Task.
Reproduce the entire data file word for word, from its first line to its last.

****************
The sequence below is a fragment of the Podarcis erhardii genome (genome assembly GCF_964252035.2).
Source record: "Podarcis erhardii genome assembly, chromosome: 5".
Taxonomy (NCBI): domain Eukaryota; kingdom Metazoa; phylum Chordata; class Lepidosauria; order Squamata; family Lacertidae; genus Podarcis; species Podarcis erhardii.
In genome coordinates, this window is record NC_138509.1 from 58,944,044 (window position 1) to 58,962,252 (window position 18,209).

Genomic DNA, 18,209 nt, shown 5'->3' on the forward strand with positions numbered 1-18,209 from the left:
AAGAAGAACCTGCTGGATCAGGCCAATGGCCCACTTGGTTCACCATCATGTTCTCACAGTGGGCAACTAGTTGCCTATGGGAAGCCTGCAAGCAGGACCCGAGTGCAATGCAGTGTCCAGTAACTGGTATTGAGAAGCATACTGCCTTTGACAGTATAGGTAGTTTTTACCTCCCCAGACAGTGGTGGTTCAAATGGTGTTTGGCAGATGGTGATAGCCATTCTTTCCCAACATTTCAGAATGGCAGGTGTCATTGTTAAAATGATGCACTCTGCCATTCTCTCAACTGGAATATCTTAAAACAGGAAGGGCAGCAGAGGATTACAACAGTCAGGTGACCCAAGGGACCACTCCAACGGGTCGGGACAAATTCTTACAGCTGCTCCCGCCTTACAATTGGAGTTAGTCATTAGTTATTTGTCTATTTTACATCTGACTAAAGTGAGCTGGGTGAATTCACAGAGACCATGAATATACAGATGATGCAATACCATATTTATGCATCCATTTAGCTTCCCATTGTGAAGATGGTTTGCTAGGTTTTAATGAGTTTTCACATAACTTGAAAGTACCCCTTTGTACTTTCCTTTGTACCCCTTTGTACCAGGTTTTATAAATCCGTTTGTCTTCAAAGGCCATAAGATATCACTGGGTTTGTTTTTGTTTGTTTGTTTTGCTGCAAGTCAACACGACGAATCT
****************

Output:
The sequence below is a fragment of the Podarcis erhardii genome (genome assembly GCF_964252035.2).
Source record: "Podarcis erhardii genome assembly, chromosome: 5".
Taxonomy (NCBI): domain Eukaryota; kingdom Metazoa; phylum Chordata; class Lepidosauria; order Squamata; family Lacertidae; genus Podarcis; species Podarcis erhardii.
In genome coordinates, this window is record NC_138509.1 from 58,944,044 (window position 1) to 58,962,252 (window position 18,209).

Genomic DNA, 18,209 nt, shown 5'->3' on the forward strand with positions numbered 1-18,209 from the left:
AAGAAGAACCTGCTGGATCAGGCCAATGGCCCACTTGGTTCACCATCATGTTCTCACAGTGGGCAACTAGTTGCCTATGGGAAGCCTGCAAGCAGGACCCGAGTGCAATGCAGTGTCCAGTAACTGGTATTGAGAAGCATACTGCCTTTGACAGTATAGGTAGTTTTTACCTCCCCAGACAGTGGTGGTTCAAATGGTGTTTGGCAGATGGTGATAGCCATTCTTTCCCAACATTTCAGAATGGCAGGTGTCATTGTTAAAATGATGCACTCTGCCATTCTCTCAACTGGAATATCTTAAAACAGGAAGGGCAGCAGAGGATTACAACAGTCAGGTGACCCAAGGGACCACTCCAACGGGTCGGGACAAATTCTTACAGCTGCTCCCGCCTTACAATTGGAGTTAGTCATTAGTTATTTGTCTATTTTACATCTGACTAAAGTGAGCTGGGTGAATTCACAGAGACCATGAATATACAGATGATGCAATACCATATTTATGCATCCATTTAGCTTCCCATTGTGAAGATGGTTTGCTAGGTTTTAATGAGTTTTCACATAACTTGAAAGTACCCCTTTGTACTTTCCTTTGTACCCCTTTGTACCAGGTTTTATAAATCCGTTTGTCTTCAAAGGCCATAAGATATCACTGGGTTTGTTTTTGTTTGTTTGTTTTGCTGCAAGTCAACACGACGAATCT